This section provides a brief overview of LOBs and discusses their use in JDBC, covering the following topics:

Notes:

  • TimesTen does not support CLOBs if the database character set is TIMESTEN8.

  • This section discusses LOB support in both Java 5.0 and Java 6. It is recommended, however, that you use Java 6 with TimesTen. This is a more standard and complete implementation. In particular, Java 5.0 does not support NCLOBs.

You can also refer to the following.

About LOBs

A LOB is a large binary object (BLOB) or character object (CLOB or NCLOB). In TimesTen, a BLOB can be up to 16 MB in size and a CLOB or NCLOB up to 4 MB. LOBs in TimesTen have essentially the same functionality as in Oracle Database, except as noted otherwise. (See "Differences between TimesTen LOBs and Oracle Database LOBs".)

LOBs may be either persistent or temporary. A persistent LOB exists in a LOB column in the database. A temporary LOB exists only within an application. There are also circumstances where a temporary LOB is created implicitly by TimesTen. For example, if a SELECT statement selects a LOB concatenated with an additional string of characters, TimesTen creates a temporary LOB to contain the concatenated data.

LOB objects in JDBC

In JDBC, a LOB object—Blob, Clob, or NClob instance—is implemented using a SQL LOB locator (BLOB, CLOB, or NCLOB), which means that a LOB object contains a logical pointer to the LOB data rather than the data itself.

Important:

  • Because LOB objects do not remain valid past the end of the transaction in TimesTen, it is not feasible to use them with autocommit enabled. You would receive errors about LOBs being invalidated.

  • LOB manipulations through APIs that use LOB locators result in usage of TimesTen temporary space. Any significant number of such manipulations may necessitate a size increase for the TimesTen temporary data partition. See "TempSize" in Oracle TimesTen In-Memory Database Reference.

An application can use the JDBC API to instantiate a temporary LOB explicitly, for use within the application, then to free the LOB when done with it. Temporary LOBs are stored in the TimesTen temporary data partition.

To update a persistent LOB, your transaction must have an exclusive lock on the row containing the LOB. You can accomplish this by selecting the LOB with a SELECT ... FOR UPDATE statement. This results in a writable locator. With a simple SELECT statement, the locator is read-only. Read-only and writable locators behave as follows:

  • A read-only locator is read consistent, meaning that throughout its lifetime, it sees only the contents of the LOB as of the time it was selected. Note that this would include any uncommitted updates made to the LOB within the same transaction prior to when the LOB was selected.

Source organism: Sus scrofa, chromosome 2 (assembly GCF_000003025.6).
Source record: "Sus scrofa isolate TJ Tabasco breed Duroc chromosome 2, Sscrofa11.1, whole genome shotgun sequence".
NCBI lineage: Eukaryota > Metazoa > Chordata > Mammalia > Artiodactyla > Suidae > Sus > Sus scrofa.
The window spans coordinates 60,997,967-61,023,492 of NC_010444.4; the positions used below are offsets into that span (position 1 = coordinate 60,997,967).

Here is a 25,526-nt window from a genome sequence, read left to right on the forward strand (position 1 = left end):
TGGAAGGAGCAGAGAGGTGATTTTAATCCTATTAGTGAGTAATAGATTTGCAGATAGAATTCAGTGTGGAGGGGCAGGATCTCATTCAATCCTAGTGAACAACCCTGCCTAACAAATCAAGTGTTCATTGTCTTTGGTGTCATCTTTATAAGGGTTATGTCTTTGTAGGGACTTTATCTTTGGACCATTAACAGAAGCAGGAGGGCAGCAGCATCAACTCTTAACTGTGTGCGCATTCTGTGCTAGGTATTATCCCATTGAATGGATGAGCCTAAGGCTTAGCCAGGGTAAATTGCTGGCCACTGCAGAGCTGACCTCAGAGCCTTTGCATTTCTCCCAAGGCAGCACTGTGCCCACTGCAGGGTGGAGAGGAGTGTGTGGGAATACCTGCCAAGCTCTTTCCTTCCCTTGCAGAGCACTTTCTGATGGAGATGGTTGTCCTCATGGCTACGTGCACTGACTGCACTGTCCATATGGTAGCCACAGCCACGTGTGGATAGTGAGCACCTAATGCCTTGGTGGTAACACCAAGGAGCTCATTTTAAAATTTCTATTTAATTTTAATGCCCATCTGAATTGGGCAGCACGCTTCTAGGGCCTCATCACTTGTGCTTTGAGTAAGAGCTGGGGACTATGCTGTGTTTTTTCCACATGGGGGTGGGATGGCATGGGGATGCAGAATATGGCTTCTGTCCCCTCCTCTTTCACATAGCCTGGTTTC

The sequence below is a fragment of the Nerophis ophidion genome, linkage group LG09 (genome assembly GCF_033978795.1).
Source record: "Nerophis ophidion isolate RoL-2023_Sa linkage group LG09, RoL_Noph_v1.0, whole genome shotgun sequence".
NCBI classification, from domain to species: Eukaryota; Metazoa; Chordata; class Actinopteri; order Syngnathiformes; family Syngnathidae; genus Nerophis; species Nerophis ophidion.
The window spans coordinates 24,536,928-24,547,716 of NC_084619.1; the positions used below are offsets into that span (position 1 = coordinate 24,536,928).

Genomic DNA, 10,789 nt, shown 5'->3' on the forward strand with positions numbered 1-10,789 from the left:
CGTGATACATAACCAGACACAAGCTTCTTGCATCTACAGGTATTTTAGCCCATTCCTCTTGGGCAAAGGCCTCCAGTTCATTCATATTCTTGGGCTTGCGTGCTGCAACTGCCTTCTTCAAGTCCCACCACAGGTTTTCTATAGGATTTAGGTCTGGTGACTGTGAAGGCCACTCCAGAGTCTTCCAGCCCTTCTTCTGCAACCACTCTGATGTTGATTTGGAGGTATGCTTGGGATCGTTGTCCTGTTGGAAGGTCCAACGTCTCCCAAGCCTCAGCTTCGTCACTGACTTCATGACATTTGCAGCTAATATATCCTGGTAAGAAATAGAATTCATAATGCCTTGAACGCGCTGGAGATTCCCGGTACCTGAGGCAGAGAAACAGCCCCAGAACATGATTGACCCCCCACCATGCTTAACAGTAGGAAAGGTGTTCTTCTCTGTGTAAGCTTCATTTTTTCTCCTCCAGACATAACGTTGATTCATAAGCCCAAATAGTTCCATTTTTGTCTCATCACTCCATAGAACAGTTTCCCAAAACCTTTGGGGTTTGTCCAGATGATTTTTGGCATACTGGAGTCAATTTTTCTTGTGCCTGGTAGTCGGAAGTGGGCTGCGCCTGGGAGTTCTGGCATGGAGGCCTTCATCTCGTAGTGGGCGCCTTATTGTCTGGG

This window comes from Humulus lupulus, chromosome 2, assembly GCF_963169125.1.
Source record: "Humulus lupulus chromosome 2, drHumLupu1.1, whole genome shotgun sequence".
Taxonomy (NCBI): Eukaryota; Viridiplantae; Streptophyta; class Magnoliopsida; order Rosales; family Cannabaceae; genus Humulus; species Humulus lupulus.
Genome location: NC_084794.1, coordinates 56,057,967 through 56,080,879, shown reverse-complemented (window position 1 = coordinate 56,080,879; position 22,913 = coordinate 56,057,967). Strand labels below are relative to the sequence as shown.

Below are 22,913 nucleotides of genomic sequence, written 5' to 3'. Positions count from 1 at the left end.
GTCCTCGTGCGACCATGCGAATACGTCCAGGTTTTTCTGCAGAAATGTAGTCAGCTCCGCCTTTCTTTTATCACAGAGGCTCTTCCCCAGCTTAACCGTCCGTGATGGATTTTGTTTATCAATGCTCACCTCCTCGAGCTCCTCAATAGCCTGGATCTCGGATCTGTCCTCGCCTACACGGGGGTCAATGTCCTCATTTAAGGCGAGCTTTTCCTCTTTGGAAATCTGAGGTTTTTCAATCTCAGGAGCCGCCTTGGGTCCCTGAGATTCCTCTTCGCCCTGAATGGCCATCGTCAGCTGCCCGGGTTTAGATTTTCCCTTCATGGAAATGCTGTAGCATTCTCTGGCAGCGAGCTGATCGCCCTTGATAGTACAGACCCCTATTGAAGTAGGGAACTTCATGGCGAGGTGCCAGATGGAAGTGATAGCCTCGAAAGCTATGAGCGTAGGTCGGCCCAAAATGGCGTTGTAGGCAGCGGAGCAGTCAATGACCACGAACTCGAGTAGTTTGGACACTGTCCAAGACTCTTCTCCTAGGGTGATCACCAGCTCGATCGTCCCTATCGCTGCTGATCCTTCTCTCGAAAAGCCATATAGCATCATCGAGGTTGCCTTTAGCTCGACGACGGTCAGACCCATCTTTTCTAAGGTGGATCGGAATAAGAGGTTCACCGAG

• A writable locator is updated with the latest data from the database each time a write is made through the locator. So each write is made to the most current data of the LOB, including updates that have been made through other locators.

The following example details behavior for two writable locators for the same LOB.

  1. The LOB column contains "XY".

  2. Select locator L1 for update.

  3. Select locator L2 for update.

  4. Write "Z" through L1 at offset 1.

  5. Read through locator L1. This would return "ZY".

  6. Read through locator L2. This would return "XY", because L2 remains read-consistent until it is used for a write.

  7. Write "W" through L2 at offset 2.

  8. Read through locator L2. This would return "ZW". Prior to the write in the preceding step, the locator was updated with the latest data ("ZY").

Differences between TimesTen LOBs and Oracle Database LOBs

Be aware of the following:

  • A key difference between the TimesTen LOB implementation and the Oracle Database implementation is that in TimesTen, LOB objects do not remain valid past the end of the transaction. All LOB objects are invalidated after a commit or rollback, whether explicit or implicit. This includes after any autocommit, or after any DDL statement if TimesTen DDLCommitBehavior is set to 0 (the default), for Oracle Database behavior.

  • TimesTen does not support BFILEs, SecureFiles, reads and writes for arrays of LOBs, or callback functions for LOBs.

  • TimesTen does not support binding associative arrays of LOBs.

  • TimesTen does not support batch processing of LOBs.

  • Relevant to BLOBs, there are differences in the usage of hexadecimal literals in TimesTen. see the description of HexadecimalLiteral in "Constants" in Oracle TimesTen In-Memory Database SQL Reference.

LOB factory methods

TimesTen supports the standard Java 6 Connection methods createBlob(), createClob(), and createNClob().